One lesson about money that our parents' generation may not have thought it important to emphasize is that no period of stability or growth is permanent.
In the second half of the twentieth century, the Western world got quite accustomed to ascendancy. Prospering economies were interrupted only by short recessions, and a social safety net guarded against the worst problems of wealth inequality.
We perhaps became a bit complacent about all this.
The prosperity had more to do with the after-effects of the colonial era than we realized. The increasing sophistication of players in the financial markets in no way guarantees increasing economic stability, as we have seen (quite the opposite, in fact).
Although we are not back in the Great Depression yet, we are starting to see some serious discontent around the growing distance between rich and poor, which is shaking our comfortable illusion of a classless society. Strong forces are working to undermine the foundations which provide us with equal opportunities for all.
In the 20's, fury at the behavior of plutocrats was manifest, and the progressive movement had put decades of thought into the reforms they longed to see.
In the US, this empowered Franklin D Roosevelt and Frances Perkins to implement social justice legislation that Americans now take for granted. However, in recent years, it is the conservative movement and think tanks such as ALEC that have been preparing legislative reforms that dismantle this welfare infrastructure, while progressives have been in relative disarray. There has been a systematic effort to destroy progressive taxation, social security, labor unions, unemployment benefits, public education, and other achievements of the New Deal era that many Americans have forgotten about (precisely because the social safety net has freed up their minds to worry about higher things… or in sadly many cases, rather more trivial things).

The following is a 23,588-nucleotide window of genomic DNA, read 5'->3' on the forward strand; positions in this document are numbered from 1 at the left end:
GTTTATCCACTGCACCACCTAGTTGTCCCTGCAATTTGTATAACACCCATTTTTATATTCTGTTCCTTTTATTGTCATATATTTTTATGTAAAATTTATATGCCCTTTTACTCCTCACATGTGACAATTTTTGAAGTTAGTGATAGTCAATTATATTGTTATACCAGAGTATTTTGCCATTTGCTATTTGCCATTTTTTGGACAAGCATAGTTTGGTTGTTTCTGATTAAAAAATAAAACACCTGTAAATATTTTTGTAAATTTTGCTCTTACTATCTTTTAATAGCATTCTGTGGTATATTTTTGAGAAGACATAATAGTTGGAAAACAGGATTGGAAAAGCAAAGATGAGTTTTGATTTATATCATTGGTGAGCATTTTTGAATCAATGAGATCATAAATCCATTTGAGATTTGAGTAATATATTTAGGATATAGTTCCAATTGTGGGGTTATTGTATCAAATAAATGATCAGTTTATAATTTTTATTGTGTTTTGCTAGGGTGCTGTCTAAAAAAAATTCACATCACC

Aside from the tragedy and clear immorality of all this (which I do not believe one needs a Bible to interpret), there are important implications as to how we manage our money. While we must fight to save and restore our public life, we can no longer assume that wealth is an optional lifestyle choice. It becomes much riskier to pursue a career in academic science, to become an artist or poet, or to go to university simply to expand one's horizons. We must be hard-headed and recognize that we live in an increasingly selfish world.
This does not mean, I hope, that we must become selfish ourselves - in fact the moral imperative is quite the opposite: to become more generous. However, our children cannot assume that they will receive adequate state pensions or medical care. They cannot assume that the world they inherit will be as fair as the one we live in. They cannot assume that housing is automatically a sound investment, or that 2012's good school district will still be functional in 2040. They must assume that they will have to take care of themselves, more than we had to, and more than our parents had to. Perhaps even our grandparents.
We can hope that this leads to good outcomes as well as miserable ones.
Perhaps our children's generation will be less obsessed than ours has been with trivial materialistic consumerism, and less apathetic or cynical about politics. Perhaps middle America will finally realize that there is little Christian virtue in clamoring for lower taxes ("Let Caesar take what is Caesar's!") and that the emerging economies of the BRIC countries cannot be condescended to. We can only hope. What is clear, however, is that money is neither about bling and status (as we heard in pop songs of the 80's and 90's), nor an irrelevant distraction (as we heard in echoes across the decades from the 60's), but the key to survival.
Ian Homes is Associate Professor @ Bioengineering at the University of California, Berkeley.What we fail to teach our kids about money
by Andy Golding and The Crowd is published by Searching Finance.
Dr Holmes is a standout member of 'The Crowd'. He clearly represents every single person living in California and EVERY member of the science community in the entire world (past and present).